For a personal tour, call Herb Goldstein: in Dade County, dial 652-2910;
in Broward County, dial 522-8244. Or 1-800-343-CLUB.
H
FLORIDA
CLUB
Directions: From 441, lake 191st Street East to 3rd Avenue. North on Third Avenue to The Florida Club
at N.E. Third Avenue and Sierra Drive. Miami, Florida 33179. Open 9 AM to 5 PM, 7 days a week.
The Florida Club is cunendy m the process of applying lo the licensing authority lor an
Adult Congregate living Facility license from the Stale of Florida


PLO Chutzpah
The word, chutzpah, is now a duly-
recognized word in any good dictionary of
American use of the English language.
There are those who trade humorous stories
to demonstrate what at times seems the
unutterable extent of chutzpah.
Now comes what we believe to be the
most unbelievable (and unutterable) act of
chutzpah we have yet come across. Fur-
thermore, there is nothing funny about it.
We have in mind the hope of the
Palestine Liberation Organization to take
part in the summer Olympic Games in Los
Angeles. Before the PLO hope could get off
the ground, the president of the Los
Angeles Olympic Organizing Committee,
Peter Ueberoth, fortunately stifled it with
one commanding statement: there will be
no PLO team at the summer games.
Still, Rep. Mel Levine (D.. Calif.)
thought enough of this act of chutzpah to
gather 53 legislators to sign a letter to the
International Olympic Committee saying
that IOC recognition of the PLO would be
"morally repugnant and inconsistent with
the International Olympic Committee's
charter."
Added the letter: "We think that
recognition of the PLO by the International
Olympic Committee would be unthinkable
in light of the massacre of Israeli athletes in
the 1972 Munich games by an affiliate of
the PLO."
The immediate response from Ueberoth
and the letter from the Congressmen are
welcome. Too many people have simply
forgotten Munich. Or else, they just don't
care.
Besides, that is what chutzpah needs
the PLO or anybody else's. Chutzpah needs
a double-barrelled response. It understands
no other kind.
Jackson Won't Quit
Tie to Farrakhan
NEW YORK (JTA) -
Democratic Presidential
hopeful Rev. Jesse Jackson
refused to publicly disas-
sociate himself from his
militant supporter Louis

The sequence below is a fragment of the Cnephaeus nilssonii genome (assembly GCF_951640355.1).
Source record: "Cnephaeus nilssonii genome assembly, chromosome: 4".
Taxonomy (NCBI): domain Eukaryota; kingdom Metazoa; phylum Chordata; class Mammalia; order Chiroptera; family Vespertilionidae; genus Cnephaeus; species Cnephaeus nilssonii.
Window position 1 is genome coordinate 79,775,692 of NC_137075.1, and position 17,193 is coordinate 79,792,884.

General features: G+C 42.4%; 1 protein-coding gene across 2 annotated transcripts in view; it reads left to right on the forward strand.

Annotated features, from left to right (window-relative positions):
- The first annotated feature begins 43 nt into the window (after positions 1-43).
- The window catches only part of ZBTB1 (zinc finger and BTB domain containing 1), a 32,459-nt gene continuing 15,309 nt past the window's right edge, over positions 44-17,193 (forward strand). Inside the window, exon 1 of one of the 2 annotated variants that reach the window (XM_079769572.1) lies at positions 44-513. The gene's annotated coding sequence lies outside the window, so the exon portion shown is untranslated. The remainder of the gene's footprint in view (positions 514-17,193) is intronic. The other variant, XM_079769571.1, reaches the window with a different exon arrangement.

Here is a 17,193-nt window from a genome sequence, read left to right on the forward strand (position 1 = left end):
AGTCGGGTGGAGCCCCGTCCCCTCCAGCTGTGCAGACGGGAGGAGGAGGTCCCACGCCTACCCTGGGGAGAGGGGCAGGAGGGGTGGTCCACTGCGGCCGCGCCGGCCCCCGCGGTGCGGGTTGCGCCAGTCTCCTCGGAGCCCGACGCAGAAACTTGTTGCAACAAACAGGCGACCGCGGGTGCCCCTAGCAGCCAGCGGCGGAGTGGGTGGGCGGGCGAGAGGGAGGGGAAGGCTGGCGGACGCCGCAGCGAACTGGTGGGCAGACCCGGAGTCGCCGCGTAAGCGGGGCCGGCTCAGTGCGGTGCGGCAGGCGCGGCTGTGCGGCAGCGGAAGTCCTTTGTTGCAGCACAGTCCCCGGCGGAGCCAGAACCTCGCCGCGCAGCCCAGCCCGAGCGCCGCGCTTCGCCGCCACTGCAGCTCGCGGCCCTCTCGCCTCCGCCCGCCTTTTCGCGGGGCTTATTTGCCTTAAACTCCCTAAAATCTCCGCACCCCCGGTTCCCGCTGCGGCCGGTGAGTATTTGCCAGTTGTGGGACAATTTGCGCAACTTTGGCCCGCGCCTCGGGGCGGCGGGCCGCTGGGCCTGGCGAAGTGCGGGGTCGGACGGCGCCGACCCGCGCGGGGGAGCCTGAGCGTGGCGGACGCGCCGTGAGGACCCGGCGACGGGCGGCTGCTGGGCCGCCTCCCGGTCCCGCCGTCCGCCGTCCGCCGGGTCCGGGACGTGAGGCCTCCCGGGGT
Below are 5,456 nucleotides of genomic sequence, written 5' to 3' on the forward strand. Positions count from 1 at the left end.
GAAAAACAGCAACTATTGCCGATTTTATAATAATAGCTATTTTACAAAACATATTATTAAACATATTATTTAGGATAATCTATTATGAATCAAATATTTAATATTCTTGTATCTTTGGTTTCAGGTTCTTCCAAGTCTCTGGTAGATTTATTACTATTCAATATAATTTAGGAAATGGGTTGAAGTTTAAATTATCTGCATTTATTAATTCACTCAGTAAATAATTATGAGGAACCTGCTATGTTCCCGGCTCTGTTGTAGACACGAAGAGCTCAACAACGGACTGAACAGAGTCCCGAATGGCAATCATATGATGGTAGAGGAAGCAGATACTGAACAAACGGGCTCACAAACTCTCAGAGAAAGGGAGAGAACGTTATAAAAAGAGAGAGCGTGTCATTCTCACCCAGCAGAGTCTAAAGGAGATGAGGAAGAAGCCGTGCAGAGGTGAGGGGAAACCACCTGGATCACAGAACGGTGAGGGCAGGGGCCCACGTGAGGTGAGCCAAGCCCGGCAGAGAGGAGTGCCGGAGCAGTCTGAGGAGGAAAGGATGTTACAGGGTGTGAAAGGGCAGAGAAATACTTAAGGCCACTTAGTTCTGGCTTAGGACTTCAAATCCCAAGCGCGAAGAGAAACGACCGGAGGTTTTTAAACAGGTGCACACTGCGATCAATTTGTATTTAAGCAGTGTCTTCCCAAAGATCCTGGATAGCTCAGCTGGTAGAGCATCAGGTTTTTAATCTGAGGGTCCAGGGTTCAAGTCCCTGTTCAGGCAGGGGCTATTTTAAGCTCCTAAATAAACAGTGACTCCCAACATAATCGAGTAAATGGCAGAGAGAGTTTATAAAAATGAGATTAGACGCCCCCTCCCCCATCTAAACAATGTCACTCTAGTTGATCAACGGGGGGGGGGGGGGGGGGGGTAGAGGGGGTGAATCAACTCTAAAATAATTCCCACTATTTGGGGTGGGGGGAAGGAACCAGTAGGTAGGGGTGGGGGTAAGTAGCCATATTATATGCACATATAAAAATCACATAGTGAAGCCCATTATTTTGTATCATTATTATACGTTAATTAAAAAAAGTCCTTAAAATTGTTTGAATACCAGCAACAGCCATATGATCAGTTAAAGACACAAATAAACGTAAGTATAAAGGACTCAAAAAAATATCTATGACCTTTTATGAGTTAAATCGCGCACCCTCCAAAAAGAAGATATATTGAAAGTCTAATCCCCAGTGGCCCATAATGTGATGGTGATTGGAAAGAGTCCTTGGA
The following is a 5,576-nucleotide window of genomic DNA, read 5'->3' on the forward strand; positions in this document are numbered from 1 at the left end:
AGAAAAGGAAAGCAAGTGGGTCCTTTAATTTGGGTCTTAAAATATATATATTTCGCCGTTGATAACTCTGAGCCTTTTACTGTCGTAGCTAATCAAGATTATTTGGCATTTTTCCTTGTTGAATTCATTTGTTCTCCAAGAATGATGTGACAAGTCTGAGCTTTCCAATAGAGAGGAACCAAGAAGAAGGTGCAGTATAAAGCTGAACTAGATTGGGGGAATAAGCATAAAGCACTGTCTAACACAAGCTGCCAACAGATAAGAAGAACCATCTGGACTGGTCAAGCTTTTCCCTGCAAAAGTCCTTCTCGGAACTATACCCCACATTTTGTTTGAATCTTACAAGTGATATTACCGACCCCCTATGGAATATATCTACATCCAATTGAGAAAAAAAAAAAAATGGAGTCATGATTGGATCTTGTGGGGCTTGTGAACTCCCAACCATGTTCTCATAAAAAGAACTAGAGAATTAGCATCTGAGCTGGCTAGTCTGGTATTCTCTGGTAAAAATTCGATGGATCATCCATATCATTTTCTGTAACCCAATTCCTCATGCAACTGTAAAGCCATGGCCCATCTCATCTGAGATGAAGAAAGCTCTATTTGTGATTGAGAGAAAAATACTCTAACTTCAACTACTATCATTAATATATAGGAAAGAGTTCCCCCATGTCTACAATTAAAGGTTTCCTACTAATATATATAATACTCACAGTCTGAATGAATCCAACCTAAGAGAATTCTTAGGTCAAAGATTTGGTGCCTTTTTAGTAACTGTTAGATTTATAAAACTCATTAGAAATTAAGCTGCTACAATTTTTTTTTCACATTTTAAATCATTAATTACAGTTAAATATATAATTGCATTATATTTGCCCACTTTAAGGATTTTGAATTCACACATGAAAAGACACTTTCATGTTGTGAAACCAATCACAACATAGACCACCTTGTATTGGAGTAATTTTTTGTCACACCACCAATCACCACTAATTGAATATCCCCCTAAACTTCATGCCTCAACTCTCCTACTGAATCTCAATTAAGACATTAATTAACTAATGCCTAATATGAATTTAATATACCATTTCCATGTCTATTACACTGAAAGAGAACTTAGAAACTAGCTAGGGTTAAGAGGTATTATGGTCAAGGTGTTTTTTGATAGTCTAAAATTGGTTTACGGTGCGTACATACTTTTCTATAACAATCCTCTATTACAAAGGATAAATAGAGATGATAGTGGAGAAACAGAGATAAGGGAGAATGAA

Farrakhan, the leader of the
Chicago-based Nation of
Islam group, after the
Black Muslim leader ac-
claimed Hitler as a "very
great man" who "rose
Germany up from
nothing."
But speaking to reporters at a
campaign nawt conference in
Phoenix last week. Jackeon
ought to nmnanl himself from
Farrakhan and hia character-
ization, of Hitler, saying the Nazi
leader was "despicable" and the
expression of "consummate
evil."
"I PTND NOTHING gnat
about Hitler and everything
about him despicable," Jackson
said. "Hitler's greatness was
great for some Nazis, but that's
all. I find no pleasure in what he
represented ideologically or what
he did. He represents an expres-
sion of madness on the face of the
human community."
While Jackson refused to
disavow Farrankhan's support,
he sought to differentiate be-
tween the role of a supporter and
that of a "surrogate." Jackson
said, "I do not think it is fair to
impose upon our campaign the
views of a given supporter, ones
that we do not hold ourselves.
"Any candidate who becomes
the nominee of the Democratic
Party will have within that party
strong extremes, the vary hawks
on the right, the vary doves on
the left and all of those Id bet-
ween. It is that sense of delicate
balance that I an "TTirtd
about."
^Jewish Flcridiari
TERRORISM INISrST
n85 net
And So GaMueHai...
M 1994, BOS WAcKims
A(UP...60TooM6SiN
MARK.eTPla.Cea AW okum
Donovan Raises Good Questi
FFJCDK SHOCHET
Edilor and PuMiahw
OF (.RK \TKK FCMCT I.U UKKIULK
f>Vd
a>Umaiitftro
imimmn.na.usn
> Paid at
.CO. Baa SI
Advertising Supervisor ADrawam B Halo era
Fort Lauderdale-Hollywood Ad.eruewfl Office Am Sarinoa 2S00
ttm Bead, awe, Buna nV-Q hmmw Ha. ISMS *
Plant 130 NE etn St.. Miami. Fl 3313J Phone I-37J4S08
Member JTA, Sevan Ana. WHS, NO. AJPA, and FPA
Qittwitm ****** *
SUZANNE SHOCHCT
Eaecutrve ton
of year
Haiti
ne4fUoew
uncmrnow HATES 2 Year tttntmum t7.S0 (Local Area MJ AnnwaB or ay wier-aerahw
liana* F Karat >on of Quit Port Lauaardali